Archive for the ‘pen/brush and ink’ Category
Post by: Kristen
Muralist Ursula Barton strives to use art as a language. Her fluid illustrations of Portland, OR, bridges capture the movement of the city and the Willamette River that flows under each bridge. Her love of the city is evident in her contributions for the Department of Speech and Hearing Sciences in Ashland and P:EAR, a local program committed to creatively mentoring homeless youth, which are among a long list of clients for her artwork.
Ursula graduated with a Bachelor of Fine Arts in Illustration from the Pacific Northwest College of Art. She launched a series of greeting cards with her ink artwork called Rainy City Scapes, and her murals can be found at The Rose Lounge (below) and The Daily Café in the Pearl. View her full portfolio at ursulabarton.com.
Post by Penelope
Over the past few weeks Chrysa Koukoura has been developing fine-line pen mountain-scapes which are beautifully done.
With a slight hesitancy in working with color, Koukoura uses fine pen on paper with meticulous detail, aiming to draw the viewer in for a closer look. She loves the simplicity and the restrictiveness of working in black and white, as it requires her to bring something extra out of an image that wouldn’t usually be there had a color been involved.
Find out more about this series here :: Tumblr Site
Post by Kristen Nelson
Elina Lorenz studied in Moldova, Eastern Europe, for her diploma in art. Her bright, vivid paintings and illustrations are created with acrylic, pastel, ink, and sometimes organic honey-based watercolor paint. She now lives in Princeton with her young daughter and husband. Her husband is a professor for the philosophy department at Princeton University.
Post by Wendy
Comic books and film compliment each other really well. Jake Wyatt is an artist that does both, when he’s not illustrating something equally as awesome. He works traditionally, on bristol or vellum with paint and ink, and then adds more texture using photoshop. His short film about a girl, a fox, and public transportation is currently making the rounds online and is definitely worth checking out.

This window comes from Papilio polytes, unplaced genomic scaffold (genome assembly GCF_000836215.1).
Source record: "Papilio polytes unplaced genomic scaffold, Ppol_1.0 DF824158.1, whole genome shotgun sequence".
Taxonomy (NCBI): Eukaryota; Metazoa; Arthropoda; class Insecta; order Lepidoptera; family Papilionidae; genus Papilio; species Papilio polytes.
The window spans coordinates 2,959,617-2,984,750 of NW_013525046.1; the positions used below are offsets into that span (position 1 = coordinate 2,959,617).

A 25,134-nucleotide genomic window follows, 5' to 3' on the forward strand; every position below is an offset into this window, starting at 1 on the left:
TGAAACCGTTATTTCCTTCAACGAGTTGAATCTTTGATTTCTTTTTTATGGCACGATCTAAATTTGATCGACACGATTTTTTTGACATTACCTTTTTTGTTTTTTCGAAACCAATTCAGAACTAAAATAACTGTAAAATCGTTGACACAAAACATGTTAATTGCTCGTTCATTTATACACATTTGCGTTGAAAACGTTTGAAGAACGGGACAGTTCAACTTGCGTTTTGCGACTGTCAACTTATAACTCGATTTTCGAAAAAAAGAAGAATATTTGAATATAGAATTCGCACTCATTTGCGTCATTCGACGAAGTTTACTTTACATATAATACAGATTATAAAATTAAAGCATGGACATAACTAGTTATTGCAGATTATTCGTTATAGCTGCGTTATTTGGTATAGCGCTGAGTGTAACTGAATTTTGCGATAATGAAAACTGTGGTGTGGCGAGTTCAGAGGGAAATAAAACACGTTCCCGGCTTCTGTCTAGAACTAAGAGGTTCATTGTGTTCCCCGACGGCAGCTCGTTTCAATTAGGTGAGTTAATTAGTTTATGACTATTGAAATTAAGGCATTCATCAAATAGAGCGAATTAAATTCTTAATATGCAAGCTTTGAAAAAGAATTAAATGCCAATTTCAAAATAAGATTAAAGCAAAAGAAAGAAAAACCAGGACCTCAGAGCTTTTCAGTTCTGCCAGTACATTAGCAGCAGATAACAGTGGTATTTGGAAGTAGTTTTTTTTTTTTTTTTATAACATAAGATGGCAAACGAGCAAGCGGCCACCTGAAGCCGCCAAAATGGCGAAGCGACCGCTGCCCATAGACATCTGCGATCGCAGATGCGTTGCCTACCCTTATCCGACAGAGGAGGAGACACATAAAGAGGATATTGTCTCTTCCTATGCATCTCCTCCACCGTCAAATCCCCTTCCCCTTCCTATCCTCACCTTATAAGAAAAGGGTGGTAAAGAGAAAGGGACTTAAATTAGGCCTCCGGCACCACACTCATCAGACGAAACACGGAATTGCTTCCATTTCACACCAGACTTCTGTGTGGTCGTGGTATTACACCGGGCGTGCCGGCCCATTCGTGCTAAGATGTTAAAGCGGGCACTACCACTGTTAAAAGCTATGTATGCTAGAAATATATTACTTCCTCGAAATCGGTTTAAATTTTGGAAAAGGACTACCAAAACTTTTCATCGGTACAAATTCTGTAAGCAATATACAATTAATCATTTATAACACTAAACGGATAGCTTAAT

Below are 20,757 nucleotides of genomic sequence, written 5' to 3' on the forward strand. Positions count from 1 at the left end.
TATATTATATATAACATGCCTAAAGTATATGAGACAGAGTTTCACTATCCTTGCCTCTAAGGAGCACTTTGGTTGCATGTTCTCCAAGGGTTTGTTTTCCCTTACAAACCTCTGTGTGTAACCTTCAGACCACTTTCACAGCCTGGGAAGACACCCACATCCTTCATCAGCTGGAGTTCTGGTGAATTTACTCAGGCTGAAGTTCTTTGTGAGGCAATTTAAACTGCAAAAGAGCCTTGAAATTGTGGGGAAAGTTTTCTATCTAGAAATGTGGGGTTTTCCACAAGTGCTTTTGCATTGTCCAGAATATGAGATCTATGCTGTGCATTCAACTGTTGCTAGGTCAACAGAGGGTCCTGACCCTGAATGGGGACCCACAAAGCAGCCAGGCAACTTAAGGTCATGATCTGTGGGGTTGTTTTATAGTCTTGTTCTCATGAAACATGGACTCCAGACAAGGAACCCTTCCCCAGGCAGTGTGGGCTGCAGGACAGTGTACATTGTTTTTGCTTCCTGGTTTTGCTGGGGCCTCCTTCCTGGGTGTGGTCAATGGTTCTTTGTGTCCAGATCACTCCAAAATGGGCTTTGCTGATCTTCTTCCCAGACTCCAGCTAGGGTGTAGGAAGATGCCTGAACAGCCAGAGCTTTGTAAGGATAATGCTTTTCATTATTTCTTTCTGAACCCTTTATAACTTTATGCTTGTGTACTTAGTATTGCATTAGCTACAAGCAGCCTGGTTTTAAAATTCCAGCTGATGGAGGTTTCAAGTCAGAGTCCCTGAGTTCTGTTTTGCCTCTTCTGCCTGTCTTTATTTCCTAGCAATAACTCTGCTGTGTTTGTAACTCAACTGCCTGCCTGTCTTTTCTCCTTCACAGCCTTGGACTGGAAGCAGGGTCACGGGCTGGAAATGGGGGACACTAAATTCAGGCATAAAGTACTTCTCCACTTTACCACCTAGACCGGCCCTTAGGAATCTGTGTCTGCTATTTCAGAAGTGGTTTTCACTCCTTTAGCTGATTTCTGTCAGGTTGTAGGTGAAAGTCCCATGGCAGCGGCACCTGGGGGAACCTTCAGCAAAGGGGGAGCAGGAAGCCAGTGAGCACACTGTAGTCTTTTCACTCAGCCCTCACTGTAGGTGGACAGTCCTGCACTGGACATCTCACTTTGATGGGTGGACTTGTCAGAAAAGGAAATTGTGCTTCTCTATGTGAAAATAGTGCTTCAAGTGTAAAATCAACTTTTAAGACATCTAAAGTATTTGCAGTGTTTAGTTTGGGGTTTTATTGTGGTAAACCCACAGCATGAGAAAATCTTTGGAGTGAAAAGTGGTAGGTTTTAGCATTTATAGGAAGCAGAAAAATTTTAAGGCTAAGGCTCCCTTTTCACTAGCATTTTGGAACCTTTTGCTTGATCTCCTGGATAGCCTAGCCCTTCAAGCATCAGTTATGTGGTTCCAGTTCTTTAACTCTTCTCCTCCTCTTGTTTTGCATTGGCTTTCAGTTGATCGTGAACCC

Post by Sarah Palisi
Angie Wang works as a cartoonist and illustrator in the editorial field in Los Angeles (previously
Portland). Matching her cheekily described entry to an artistic life – painting a “snot mural” on her child room’s wall – her style remains playful, imaginitive and uninhibited. Clients include The New Yorker, The New York Times, Hi Fructose, Nylon Magazines, Image Comics and Nobrow Magazine.
Chrysa Koukoura hesitates to work in color, instead choosing to use a black fine pen on paper and drawing with meticulous detail. Her aim is to draw the viewer in for a closer look. She loves the simplicity and the restrictiveness of working in black and white, as it requires her to bring something extra out of an image that wouldn’t usually be there had a color been involved.
View more of Chrysa Koukoura drawings on her website.
Aurora Cacciapuoti is an Italian freelance illustrator, based in Cambridge (UK). Love her linework and style. Please don’t miss her book cover illustrations. Just lovely!
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1. Tell us about yourself. What makes you tick?
My name is Susie Ghahremani and I am addicted to mail, paper, stationery, and sending things around the world. Everything I make is probably a hybridization of the love of the written letter, my experience with music, and my reverence for animals. Also: I have a cat and five pet finches.
2. How did you get started as an illustrator?
I went to the Rhode Island School of Design to study illustration, and while in school, played in bands and made merch for those bands. And I’ve always made my own stationery.
3. How did you find your style? Has it changed since you started?
It emerged pretty naturally through the process of working; I didn’t consciously try to find or imitate a style. It hasn’t really changed since I started though it has refined over the past 10 years of freelance life.